Q&A with author Hannah Moffatt

  1. What inspired you to first start writing? 

I’ve always loved writing. But it was watching Neil Gaiman’s Make Good Art speech on YouTube that spurred me on to be an author.

2. How long have you been writing? When did you first start?

Ever since I’ve been able to hold a pencil! I loved writing stories and poems when I was little. But I started writing seriously for children in 2016 when I signed up to a Writing for Children course at City Lit.

3. Can you tell us about your book Small?

Of course! The story follows Harvey a ten-year-old boy who’s had a run of bad luck. When he accidentally sets fire to his headteacher’s trousers and loses his place at school, Mum signs him up to the only place that will take him: Madame Bogbrush’s School for Gifted Giants.

But Harvey’s not a giant, so he has to navigate the ups and downs of starting a new school all while wearing stilts, a top hat, and extra-long trousers!

As well as learning to clomp, stomp and pound things with clubs, Harvey eventually learns that not every bad thing that happens around him (namely, his parents’ divorce) is his fault.

It’s a silly story that’s full of fun, friendship and acceptance.

4. Can you describe your book using only three words?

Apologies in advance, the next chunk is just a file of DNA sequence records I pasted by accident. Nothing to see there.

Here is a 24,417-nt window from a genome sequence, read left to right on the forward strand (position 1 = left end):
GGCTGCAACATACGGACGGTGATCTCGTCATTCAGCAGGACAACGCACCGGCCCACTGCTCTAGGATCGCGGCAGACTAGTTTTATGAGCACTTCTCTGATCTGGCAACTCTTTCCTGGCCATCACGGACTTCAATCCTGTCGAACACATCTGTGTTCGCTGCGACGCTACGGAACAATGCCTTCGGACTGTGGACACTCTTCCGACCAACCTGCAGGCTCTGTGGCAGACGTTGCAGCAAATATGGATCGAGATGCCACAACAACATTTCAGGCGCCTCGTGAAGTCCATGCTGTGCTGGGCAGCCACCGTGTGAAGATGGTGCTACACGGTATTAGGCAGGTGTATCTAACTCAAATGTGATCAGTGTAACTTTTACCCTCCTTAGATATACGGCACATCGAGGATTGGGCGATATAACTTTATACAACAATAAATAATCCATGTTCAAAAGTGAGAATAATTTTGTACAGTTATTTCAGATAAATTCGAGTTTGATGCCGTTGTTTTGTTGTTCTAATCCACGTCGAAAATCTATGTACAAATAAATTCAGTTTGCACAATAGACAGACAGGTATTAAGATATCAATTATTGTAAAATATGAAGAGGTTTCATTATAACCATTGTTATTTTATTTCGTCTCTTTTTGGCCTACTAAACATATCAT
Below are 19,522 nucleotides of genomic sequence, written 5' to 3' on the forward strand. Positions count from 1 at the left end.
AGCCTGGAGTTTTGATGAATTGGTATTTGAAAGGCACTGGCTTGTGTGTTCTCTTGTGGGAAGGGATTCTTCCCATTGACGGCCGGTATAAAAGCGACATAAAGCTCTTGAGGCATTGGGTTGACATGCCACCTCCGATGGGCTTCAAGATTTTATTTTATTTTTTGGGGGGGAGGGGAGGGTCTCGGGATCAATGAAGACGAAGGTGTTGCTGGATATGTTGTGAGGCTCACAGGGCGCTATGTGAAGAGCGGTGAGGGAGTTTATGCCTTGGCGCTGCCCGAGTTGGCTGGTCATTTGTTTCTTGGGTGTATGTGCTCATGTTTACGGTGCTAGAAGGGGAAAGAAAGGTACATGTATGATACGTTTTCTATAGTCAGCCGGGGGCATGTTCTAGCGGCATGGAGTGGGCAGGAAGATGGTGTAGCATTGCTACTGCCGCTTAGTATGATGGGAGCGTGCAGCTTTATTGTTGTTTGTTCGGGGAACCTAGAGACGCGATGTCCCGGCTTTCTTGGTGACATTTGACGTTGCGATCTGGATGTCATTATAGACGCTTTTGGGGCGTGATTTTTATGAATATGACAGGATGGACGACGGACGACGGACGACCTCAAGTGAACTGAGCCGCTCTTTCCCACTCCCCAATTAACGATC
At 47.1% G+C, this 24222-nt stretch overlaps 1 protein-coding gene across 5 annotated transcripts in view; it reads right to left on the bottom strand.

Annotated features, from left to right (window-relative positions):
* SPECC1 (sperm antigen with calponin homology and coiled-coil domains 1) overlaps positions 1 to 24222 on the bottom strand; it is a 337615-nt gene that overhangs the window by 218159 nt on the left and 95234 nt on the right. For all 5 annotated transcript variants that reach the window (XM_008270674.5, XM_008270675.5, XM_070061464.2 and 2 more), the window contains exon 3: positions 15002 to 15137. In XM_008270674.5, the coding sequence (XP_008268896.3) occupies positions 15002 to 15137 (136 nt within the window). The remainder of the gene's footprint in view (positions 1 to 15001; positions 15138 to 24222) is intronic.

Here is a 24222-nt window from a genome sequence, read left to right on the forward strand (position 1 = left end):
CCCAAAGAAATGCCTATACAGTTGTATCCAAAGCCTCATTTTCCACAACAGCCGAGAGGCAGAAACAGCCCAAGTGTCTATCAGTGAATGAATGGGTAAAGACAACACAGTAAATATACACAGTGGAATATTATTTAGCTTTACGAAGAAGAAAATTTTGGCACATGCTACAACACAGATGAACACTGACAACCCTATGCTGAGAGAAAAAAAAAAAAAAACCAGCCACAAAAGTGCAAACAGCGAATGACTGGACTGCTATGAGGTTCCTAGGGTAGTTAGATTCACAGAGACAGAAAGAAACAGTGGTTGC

Daft. Sweet. (Occasionally) disgusting

5. How does it feel being a published author knowing readers are really enjoying your stories?

It’s a total dream come true!

I’d definitely like to meet more readers. My highlight of the year was getting an Instagram message from a mum whose daughter enjoyed Small! and was telling all her friends about it. I’ll keep that message forever.

6. What is the most difficult part of your writing process?

I enjoy writing messy first drafts and fine-tuning final drafts. It’s drafts 2-6 I struggle with, where I’m grappling to get my often rather strange plots to make some kind of sense! That’s when I have the most self-doubt about the whole thing and wonder if I’ll ever finish.

7. What advice would you give to those who are writing their first book?